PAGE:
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Physical Symptoms after you Quit

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#1 Poprini

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Posted 19 July 2012 - 11:48 PM

Everybody's Quit will be a little bit different but everybody will experience some kind of physical change. This might be the changes associated with healing, such as coughing which often means our lungs are clearing themselves of toxins and impurities. It might be itchy feet, constipation, increased gas, dry mouth, zits or headaches. Some of them we'll be expecting and others will come as a surprise. But you can be fairly sure that whatever happens to you, it's likely to have happened to somebody else. This topic has been created as a way to share this kind of information in one thread. Ask a question, post a reply, share a link.

This forum already has thousands of posts from the many people who have been through here with every imaginable malady/condition. Use the search this forum field at the top of the main board to find and read those existing discussions. Search "Gas stop" and you'll get more than 370 hits! (Thanks for that tidbit Kablooey). There's a topic called Common changes that occur after you quit in the Frequently asked questions subforum. You can also search this topic above, to see what we've got in this thread.

There's great info on Nicotine Withdrawal & Recovery Symptoms at WhyQuit.com and Slocum has also compiled valuable info about How Long Withdrawals Last here.

It is important to note that we are not giving medical advice. If you are concerned about a symptom you are experiencing, you should consult your doctor. As Joel Spitzer says at Freedom: "There is only one piece of medical advice we are comfortable saying applies to everyone. That is, that smoking is deadly and avoiding a relapse to this addiction requires continuing to swallow our tough medicine of knowing to never take another puff!"

Remember that any strange or unpleasant symptoms of a Quit will probably only be temporary and are easily outweighed by the benefits. This little film is about some of the good symptoms and benefits and you can find even more benefits here.

Enjoy!


  • laurengr22 and cindyz911 like this

Feed the addiction and it will stay. Starve it and it will leave.

 

Method: Educated Cold Turkey :: Quit 1 June 2012 :: My Journey: 1 day to 1 year


#2 Poprini

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Posted 19 July 2012 - 11:59 PM

Withdrawal/Recovery Symptoms (from Saskatchewan Lung Association)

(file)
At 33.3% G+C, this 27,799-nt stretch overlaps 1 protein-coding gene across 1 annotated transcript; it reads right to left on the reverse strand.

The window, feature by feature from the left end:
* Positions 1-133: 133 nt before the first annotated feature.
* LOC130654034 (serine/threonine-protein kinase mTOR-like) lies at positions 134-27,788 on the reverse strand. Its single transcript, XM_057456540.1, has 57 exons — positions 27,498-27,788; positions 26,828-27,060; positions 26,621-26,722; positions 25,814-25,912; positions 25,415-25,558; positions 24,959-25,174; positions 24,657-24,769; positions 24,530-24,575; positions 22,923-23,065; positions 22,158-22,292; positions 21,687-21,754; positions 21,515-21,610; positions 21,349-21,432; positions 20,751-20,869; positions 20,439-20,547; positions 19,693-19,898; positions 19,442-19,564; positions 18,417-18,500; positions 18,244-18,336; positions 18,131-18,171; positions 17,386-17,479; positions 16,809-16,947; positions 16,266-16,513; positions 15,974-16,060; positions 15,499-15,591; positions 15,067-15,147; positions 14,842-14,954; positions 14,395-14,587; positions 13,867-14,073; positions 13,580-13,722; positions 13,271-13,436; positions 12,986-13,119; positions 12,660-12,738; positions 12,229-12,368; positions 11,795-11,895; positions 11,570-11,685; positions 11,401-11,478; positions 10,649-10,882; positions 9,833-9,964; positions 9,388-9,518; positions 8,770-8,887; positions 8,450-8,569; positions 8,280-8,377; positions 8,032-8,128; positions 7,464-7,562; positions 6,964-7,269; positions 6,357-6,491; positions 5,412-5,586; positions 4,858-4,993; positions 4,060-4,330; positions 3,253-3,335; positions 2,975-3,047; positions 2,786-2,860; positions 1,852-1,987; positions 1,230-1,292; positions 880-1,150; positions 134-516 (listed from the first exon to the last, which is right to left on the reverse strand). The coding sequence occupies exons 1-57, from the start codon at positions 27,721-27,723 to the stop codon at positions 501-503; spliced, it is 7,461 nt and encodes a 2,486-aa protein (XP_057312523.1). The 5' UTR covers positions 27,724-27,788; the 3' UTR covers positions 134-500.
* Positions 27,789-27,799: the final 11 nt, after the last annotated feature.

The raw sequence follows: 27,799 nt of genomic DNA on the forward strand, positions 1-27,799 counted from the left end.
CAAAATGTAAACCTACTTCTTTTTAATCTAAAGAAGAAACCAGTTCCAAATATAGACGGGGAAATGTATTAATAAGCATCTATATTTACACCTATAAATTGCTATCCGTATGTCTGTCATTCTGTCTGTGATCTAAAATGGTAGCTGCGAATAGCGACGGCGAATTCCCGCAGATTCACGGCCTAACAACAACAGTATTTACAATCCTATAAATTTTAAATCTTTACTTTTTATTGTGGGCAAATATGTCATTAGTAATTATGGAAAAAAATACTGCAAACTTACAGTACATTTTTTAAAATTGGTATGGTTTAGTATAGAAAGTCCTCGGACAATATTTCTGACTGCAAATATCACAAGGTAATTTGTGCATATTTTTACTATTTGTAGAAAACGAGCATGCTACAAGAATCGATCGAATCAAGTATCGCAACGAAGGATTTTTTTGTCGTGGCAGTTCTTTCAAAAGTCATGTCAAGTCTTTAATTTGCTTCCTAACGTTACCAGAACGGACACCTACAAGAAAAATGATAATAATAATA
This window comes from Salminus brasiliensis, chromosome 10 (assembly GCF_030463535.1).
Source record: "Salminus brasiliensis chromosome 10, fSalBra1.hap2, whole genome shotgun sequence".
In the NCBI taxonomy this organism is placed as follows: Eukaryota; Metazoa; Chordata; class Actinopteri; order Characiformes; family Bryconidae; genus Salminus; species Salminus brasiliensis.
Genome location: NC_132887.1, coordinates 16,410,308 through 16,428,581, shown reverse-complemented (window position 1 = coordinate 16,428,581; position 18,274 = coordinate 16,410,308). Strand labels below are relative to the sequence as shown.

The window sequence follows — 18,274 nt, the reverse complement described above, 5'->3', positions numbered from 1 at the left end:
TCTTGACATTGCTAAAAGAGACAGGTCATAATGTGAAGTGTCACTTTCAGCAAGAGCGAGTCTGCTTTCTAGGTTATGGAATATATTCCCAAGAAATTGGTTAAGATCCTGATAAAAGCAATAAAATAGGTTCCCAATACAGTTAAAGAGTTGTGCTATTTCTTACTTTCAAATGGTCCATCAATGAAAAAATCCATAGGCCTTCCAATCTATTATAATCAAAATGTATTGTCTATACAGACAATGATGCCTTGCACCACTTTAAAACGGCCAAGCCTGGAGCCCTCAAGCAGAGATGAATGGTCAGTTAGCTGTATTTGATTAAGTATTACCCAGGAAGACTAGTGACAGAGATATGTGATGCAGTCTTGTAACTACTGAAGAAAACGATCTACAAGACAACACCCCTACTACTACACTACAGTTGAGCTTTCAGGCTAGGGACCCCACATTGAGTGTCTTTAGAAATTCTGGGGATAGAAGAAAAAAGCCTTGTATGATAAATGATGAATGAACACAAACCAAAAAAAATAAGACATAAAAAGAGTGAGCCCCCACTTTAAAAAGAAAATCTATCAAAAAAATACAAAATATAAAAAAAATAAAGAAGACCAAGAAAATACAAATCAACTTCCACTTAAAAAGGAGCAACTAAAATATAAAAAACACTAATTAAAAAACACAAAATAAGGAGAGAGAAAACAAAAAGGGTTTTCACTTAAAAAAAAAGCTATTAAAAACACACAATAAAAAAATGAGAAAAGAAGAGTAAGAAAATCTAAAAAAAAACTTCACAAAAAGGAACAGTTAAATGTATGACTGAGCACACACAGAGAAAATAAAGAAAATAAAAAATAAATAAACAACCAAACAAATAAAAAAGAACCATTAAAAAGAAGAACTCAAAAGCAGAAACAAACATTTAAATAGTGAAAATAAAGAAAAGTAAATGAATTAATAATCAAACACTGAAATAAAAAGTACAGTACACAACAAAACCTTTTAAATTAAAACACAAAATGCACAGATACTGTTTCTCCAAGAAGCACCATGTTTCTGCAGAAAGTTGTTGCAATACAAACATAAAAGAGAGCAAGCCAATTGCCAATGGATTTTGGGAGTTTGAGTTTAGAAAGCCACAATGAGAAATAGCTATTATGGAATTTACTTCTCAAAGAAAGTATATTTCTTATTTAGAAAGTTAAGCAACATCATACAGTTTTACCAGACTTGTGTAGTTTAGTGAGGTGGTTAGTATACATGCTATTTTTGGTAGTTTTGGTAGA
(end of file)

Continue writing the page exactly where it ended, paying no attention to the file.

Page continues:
Anger http://www.quitsmoki...php?f=2&t=45245
Bad Breath
Boredom
Constipation, Gas, Stomach Pain http://www.quitsmoki...php?f=2&t=23387
Feeling Cooped Up
Cough, Dry Throat/Mouth
Craving For A Cigarette
Depression http://www.quitsmoki...php?f=2&t=44829
Dizziness
Fatigue
Frustration
Happiness
Headaches
Hunger, Cravings
Irritability, Grouchiness
Lack Of Concentration
Lack of Sleep
Loneliness
Restlessness
Tightness In The Chest
Weight gain
http://www.quitsmoki...=500438#p500442

Anger

Anger is part of the process. Don't try to resist it. You don't have to have a reason to feel that way, you just do. Accept it, vent it safely. Deal with the irritating situation by dealing with your feelings rather than suppressing them. Say what’s on your mind without blowing your stack. Anger openly expressed or kept inside creates tension which may create the need for a cigarette. Reducing the tension will reduce your desire for a cigarette. Discuss your anger with your buddy. Take a walk. Do deep breathing exercises.

Bad Breath

Brush your teeth more often. Drink lots of water. Your lungs need time to clean themselves as they attempt to remove the deposits of tar.

Boredom

Try new things. Keep your hands and mind busy. Write a letter, do dishes, cook, paint, do carpentry, knit, garden, sew. Run some errands, get caught up on jobs you haven’t had time to do, or go see a movie.If you have to stay in one place, have a book, crossword puzzles or a deck of cards handy.

Constipation, Gas, Stomach Pain

What is the cause?
Intestinal movement decreases for a brief period.
How long will it last?
1 or 2 weeks approx
What can I do?
Drink plenty of liquids (6-8 glasses of water daily); add roughage to diet (fruits, vegetables, whole grain cereals, bran); go for walks.

Feeling cooped up

Have a good, long stretch. Then take a short walk.

Cough, Dry Throat/Mouth

What is the cause?
The body is getting rid of mucus which has blocked airways and restricted breathing.
How long will it last?
A few days approx
What can I do?
Sip ice water, drink plenty of liquids (fruit juices, herbal tea.) Try cough drops, chewing gum, hard candy.

Craving for a Cigarette

What is the cause?
Withdrawal from nicotine, a strongly addictive drug.
How long will it last?
Nicotine is largely out of the system in three days although traces can be found up to a month.